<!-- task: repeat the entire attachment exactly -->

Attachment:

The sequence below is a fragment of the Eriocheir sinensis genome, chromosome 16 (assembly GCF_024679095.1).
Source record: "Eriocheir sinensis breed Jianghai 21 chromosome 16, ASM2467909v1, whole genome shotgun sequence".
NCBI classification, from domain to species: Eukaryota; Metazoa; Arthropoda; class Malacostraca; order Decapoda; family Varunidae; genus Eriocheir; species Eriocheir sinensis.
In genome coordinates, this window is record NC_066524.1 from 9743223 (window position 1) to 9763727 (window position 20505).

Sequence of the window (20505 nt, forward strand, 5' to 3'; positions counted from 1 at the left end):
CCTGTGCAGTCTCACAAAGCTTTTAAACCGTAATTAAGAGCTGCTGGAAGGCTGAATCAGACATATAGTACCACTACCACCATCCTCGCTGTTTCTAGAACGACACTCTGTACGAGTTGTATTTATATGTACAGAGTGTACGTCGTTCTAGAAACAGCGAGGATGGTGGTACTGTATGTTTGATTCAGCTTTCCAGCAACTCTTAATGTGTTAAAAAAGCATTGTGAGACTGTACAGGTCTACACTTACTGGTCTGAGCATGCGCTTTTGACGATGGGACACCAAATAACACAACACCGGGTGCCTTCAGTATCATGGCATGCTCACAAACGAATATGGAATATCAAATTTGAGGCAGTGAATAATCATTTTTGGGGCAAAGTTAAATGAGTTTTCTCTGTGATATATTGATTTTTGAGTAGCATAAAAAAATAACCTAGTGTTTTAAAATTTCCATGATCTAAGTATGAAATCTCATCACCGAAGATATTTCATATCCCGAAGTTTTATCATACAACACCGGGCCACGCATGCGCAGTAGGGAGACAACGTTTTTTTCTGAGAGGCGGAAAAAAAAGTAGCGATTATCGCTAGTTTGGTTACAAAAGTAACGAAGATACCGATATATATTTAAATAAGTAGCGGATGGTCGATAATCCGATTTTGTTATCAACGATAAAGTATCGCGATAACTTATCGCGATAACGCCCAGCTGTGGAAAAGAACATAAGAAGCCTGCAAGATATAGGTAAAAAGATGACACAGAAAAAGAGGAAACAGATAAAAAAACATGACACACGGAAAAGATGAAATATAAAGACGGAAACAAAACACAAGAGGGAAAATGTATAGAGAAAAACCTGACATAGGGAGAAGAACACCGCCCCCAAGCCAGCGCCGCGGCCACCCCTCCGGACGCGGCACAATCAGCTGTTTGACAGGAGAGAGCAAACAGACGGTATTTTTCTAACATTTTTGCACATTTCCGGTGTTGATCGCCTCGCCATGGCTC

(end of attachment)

The sequence below is a fragment of the Eriocheir sinensis genome, chromosome 16 (assembly GCF_024679095.1).
Source record: "Eriocheir sinensis breed Jianghai 21 chromosome 16, ASM2467909v1, whole genome shotgun sequence".
NCBI classification, from domain to species: Eukaryota; Metazoa; Arthropoda; class Malacostraca; order Decapoda; family Varunidae; genus Eriocheir; species Eriocheir sinensis.
In genome coordinates, this window is record NC_066524.1 from 9743223 (window position 1) to 9763727 (window position 20505).

Sequence of the window (20505 nt, forward strand, 5' to 3'; positions counted from 1 at the left end):
CCTGTGCAGTCTCACAAAGCTTTTAAACCGTAATTAAGAGCTGCTGGAAGGCTGAATCAGACATATAGTACCACTACCACCATCCTCGCTGTTTCTAGAACGACACTCTGTACGAGTTGTATTTATATGTACAGAGTGTACGTCGTTCTAGAAACAGCGAGGATGGTGGTACTGTATGTTTGATTCAGCTTTCCAGCAACTCTTAATGTGTTAAAAAAGCATTGTGAGACTGTACAGGTCTACACTTACTGGTCTGAGCATGCGCTTTTGACGATGGGACACCAAATAACACAACACCGGGTGCCTTCAGTATCATGGCATGCTCACAAACGAATATGGAATATCAAATTTGAGGCAGTGAATAATCATTTTTGGGGCAAAGTTAAATGAGTTTTCTCTGTGATATATTGATTTTTGAGTAGCATAAAAAAATAACCTAGTGTTTTAAAATTTCCATGATCTAAGTATGAAATCTCATCACCGAAGATATTTCATATCCCGAAGTTTTATCATACAACACCGGGCCACGCATGCGCAGTAGGGAGACAACGTTTTTTTCTGAGAGGCGGAAAAAAAAGTAGCGATTATCGCTAGTTTGGTTACAAAAGTAACGAAGATACCGATATATATTTAAATAAGTAGCGGATGGTCGATAATCCGATTTTGTTATCAACGATAAAGTATCGCGATAACTTATCGCGATAACGCCCAGCTGTGGAAAAGAACATAAGAAGCCTGCAAGATATAGGTAAAAAGATGACACAGAAAAAGAGGAAACAGATAAAAAAACATGACACACGGAAAAGATGAAATATAAAGACGGAAACAAAACACAAGAGGGAAAATGTATAGAGAAAAACCTGACATAGGGAGAAGAACACCGCCCCCAAGCCAGCGCCGCGGCCACCCCTCCGGACGCGGCACAATCAGCTGTTTGACAGGAGAGAGCAAACAGACGGTATTTTTCTAACATTTTTGCACATTTCCGGTGTTGATCGCCTCGCCATGGCTC